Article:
This is a hard question to answer, largely because “WRF” means something different to each user with a specific model configuration for their application. With the numerous options available in WRF, it is difficult to test all possible combinations, and resulting improvements and/ or degradations of the system may differ for each particular configuration. Prior to a release, the WRF code is run through a large number of regression tests to ensure it successfully runs a wide variety of options; however, extensive testing to investigate the skill of the forecast is not widely addressed. In addition, code enhancements or additions that are meant to improve one aspect of the forecast may have an inadvertent negative impact on another.
In an effort to provide unbiased information regarding the progression of WRF code through time, the DTC has tested one particular configuration of the Advanced Research WRF (ARW) dynamic core for several releases of WRF (versions 3.4, 3.4.1, 3.5, 3.5.1, and 3.6). For each test, the end-to-end modeling system components were the same: WPS, WRF, the Unified Post Processor (UPP) and the Model Evaluation Tools (MET). Testing was conducted over two three-month periods (a warm season during July-September 2011 and a cool season during January-March 2012), effectively capturing model performance over a variety of weather regimes. To isolate the impacts of the WRF model code itself, 48-h cold start forecasts were initialized every 36h over a 15-km North American domain.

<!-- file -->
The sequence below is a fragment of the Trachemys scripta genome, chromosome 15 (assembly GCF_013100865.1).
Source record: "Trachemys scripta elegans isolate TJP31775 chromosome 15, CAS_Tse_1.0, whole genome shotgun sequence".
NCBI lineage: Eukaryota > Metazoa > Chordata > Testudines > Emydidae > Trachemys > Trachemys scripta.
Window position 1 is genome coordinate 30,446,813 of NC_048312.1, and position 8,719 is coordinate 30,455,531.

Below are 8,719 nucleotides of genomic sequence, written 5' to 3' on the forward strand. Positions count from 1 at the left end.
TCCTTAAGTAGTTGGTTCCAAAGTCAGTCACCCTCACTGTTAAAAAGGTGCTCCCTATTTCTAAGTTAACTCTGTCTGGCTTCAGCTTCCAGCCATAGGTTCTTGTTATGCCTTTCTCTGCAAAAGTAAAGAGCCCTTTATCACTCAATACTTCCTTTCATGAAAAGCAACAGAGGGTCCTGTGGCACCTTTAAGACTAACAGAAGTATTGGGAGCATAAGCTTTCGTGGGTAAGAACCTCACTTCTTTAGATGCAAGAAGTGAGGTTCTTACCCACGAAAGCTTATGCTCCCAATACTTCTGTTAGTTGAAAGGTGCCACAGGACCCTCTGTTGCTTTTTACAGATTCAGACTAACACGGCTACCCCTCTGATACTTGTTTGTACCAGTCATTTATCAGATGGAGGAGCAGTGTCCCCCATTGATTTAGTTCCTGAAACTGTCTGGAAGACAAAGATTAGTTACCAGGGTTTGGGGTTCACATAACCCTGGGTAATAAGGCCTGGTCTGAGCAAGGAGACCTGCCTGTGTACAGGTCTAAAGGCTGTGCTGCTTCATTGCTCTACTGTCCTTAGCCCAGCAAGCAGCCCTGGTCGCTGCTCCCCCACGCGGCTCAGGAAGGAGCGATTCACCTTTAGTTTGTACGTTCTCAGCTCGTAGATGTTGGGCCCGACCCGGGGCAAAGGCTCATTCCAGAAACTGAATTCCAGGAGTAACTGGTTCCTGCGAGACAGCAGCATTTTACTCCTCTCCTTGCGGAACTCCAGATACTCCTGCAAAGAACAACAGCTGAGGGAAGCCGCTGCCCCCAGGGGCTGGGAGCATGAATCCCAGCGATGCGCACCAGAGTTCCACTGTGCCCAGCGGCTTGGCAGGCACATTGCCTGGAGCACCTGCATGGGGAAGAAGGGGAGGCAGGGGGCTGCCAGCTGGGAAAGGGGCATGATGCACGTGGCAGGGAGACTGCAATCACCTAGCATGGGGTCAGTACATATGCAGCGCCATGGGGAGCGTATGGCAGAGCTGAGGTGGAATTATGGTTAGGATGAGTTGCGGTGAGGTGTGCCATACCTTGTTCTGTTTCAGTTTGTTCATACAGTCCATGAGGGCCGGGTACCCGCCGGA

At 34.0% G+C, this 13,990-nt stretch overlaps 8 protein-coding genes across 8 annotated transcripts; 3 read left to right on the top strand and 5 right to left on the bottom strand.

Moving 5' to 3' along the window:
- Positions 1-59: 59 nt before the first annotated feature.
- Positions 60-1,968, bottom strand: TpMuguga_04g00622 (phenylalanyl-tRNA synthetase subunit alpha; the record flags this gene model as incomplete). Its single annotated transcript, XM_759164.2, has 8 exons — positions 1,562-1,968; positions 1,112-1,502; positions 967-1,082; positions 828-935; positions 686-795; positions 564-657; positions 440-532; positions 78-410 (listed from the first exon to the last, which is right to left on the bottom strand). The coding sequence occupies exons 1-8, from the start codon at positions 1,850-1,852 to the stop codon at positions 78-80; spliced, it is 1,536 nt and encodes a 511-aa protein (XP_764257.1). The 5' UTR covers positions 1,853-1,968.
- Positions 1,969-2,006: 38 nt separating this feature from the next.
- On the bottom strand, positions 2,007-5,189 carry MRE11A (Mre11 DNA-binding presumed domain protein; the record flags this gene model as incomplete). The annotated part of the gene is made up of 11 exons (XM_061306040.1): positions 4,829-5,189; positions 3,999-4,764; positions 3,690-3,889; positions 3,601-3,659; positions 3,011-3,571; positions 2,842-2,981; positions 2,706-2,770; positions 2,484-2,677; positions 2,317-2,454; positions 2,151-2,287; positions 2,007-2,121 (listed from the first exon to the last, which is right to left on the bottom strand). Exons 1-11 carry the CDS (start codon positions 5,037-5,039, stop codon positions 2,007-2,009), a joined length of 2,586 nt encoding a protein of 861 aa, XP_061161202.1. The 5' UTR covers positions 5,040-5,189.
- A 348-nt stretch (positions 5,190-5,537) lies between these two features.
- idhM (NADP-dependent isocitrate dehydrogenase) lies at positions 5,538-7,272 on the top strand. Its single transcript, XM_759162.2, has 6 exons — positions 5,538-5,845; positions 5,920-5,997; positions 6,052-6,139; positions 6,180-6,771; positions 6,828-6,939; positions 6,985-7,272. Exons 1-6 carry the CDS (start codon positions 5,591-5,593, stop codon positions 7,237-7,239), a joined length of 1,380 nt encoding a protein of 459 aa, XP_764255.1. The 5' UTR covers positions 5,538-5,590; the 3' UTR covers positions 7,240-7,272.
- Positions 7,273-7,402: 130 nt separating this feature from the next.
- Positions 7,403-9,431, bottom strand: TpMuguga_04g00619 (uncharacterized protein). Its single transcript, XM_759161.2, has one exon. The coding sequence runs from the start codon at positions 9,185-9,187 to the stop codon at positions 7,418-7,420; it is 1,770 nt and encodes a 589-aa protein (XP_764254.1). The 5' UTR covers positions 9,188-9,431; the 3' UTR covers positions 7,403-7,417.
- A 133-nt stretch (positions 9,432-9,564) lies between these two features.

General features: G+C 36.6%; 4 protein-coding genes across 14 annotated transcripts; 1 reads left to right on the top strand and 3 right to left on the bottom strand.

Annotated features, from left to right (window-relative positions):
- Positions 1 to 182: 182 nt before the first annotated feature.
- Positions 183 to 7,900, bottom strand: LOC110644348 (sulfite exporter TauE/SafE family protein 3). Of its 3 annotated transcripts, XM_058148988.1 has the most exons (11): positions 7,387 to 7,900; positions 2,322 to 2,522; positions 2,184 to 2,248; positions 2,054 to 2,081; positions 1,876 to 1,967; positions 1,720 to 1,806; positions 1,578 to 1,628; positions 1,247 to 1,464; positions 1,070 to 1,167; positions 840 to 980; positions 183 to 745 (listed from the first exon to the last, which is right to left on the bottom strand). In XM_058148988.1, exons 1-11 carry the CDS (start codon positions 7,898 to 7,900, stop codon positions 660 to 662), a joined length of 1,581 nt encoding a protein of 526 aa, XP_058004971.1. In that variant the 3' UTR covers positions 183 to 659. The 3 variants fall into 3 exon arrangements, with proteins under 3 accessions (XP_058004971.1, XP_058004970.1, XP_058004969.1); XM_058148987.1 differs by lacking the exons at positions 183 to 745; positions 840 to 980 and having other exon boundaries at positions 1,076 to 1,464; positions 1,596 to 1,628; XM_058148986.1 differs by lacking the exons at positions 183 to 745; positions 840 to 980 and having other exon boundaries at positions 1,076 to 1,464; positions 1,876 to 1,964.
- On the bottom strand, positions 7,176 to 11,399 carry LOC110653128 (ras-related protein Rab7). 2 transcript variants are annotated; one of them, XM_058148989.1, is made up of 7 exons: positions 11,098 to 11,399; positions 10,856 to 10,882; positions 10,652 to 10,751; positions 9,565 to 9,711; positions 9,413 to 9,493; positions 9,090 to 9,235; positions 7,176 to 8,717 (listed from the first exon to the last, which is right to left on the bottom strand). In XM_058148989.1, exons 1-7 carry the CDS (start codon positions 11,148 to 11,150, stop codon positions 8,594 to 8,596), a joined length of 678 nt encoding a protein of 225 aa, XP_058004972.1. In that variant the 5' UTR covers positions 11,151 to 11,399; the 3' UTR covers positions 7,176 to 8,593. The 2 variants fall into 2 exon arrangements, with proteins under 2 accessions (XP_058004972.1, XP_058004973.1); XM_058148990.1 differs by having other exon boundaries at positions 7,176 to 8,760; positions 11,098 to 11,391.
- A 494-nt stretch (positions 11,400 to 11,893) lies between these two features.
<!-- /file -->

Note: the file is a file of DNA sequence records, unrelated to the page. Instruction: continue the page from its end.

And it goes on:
The particular physics suite used in these tests is the Air Force Weather Agency (AFWA) operational configuration, which includes WSM5 (microphysics), Dudhia/RRTM (short/long wave radiation), M-O (surface layer), Noah (land surface model), YSU (planetary boundary layer), and KF (cumulus). To highlight the differences in forecast performance with model progression, objective model verification statistics are produced for surface and upper air temperature, dew point temperature and wind speed for the full CONUS domain and 14 sub-regions across the U.S. Examples of the results (in this case, 2 m temperature bias) are shown in the figures. A consistent cold bias is seen for most lead times during the warm season for all versions (figure on page 1). While there was a significant degradation in performance during the overnight hours with versions 3.4.1 and newer, a significant improvement is noted for the most recent version (v3.6). Examining the distribution of 2 m temperature bias spatially by observation site (figure below), it is clear that for the 30-hour forecast lead time (valid at 06 UTC), v3.6 is noticeably colder over the eastern CONUS. However, for the 42-hour forecast lead time (valid at 18 UTC), v3.4 is significantly colder across much of the CONUS. For the full suite of verification results, please visit: WRF Version Testing website at www.dtcenter.org/eval/meso_mod/version_tne